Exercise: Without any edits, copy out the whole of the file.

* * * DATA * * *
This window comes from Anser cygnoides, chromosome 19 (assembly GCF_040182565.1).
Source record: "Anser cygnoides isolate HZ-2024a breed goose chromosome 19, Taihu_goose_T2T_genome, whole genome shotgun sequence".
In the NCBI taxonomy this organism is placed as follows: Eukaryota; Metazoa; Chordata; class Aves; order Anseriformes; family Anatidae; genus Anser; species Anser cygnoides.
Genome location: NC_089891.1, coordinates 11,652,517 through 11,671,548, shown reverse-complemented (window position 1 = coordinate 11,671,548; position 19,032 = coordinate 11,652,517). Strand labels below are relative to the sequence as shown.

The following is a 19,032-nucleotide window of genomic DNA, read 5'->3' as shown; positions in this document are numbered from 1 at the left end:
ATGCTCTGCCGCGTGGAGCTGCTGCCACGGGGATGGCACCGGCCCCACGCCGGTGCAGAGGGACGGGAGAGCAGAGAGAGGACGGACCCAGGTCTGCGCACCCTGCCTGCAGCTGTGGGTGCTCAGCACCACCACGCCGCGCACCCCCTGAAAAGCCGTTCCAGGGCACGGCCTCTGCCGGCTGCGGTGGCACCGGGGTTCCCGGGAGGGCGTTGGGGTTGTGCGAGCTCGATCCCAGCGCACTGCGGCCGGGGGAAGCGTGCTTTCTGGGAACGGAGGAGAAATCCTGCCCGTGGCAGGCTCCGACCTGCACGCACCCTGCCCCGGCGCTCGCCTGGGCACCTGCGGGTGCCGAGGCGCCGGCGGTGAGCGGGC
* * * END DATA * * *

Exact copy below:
This window comes from Anser cygnoides, chromosome 19 (assembly GCF_040182565.1).
Source record: "Anser cygnoides isolate HZ-2024a breed goose chromosome 19, Taihu_goose_T2T_genome, whole genome shotgun sequence".
In the NCBI taxonomy this organism is placed as follows: Eukaryota; Metazoa; Chordata; class Aves; order Anseriformes; family Anatidae; genus Anser; species Anser cygnoides.
Genome location: NC_089891.1, coordinates 11,652,517 through 11,671,548, shown reverse-complemented (window position 1 = coordinate 11,671,548; position 19,032 = coordinate 11,652,517). Strand labels below are relative to the sequence as shown.

The following is a 19,032-nucleotide window of genomic DNA, read 5'->3' as shown; positions in this document are numbered from 1 at the left end:
ATGCTCTGCCGCGTGGAGCTGCTGCCACGGGGATGGCACCGGCCCCACGCCGGTGCAGAGGGACGGGAGAGCAGAGAGAGGACGGACCCAGGTCTGCGCACCCTGCCTGCAGCTGTGGGTGCTCAGCACCACCACGCCGCGCACCCCCTGAAAAGCCGTTCCAGGGCACGGCCTCTGCCGGCTGCGGTGGCACCGGGGTTCCCGGGAGGGCGTTGGGGTTGTGCGAGCTCGATCCCAGCGCACTGCGGCCGGGGGAAGCGTGCTTTCTGGGAACGGAGGAGAAATCCTGCCCGTGGCAGGCTCCGACCTGCACGCACCCTGCCCCGGCGCTCGCCTGGGCACCTGCGGGTGCCGAGGCGCCGGCGGTGAGCGGGC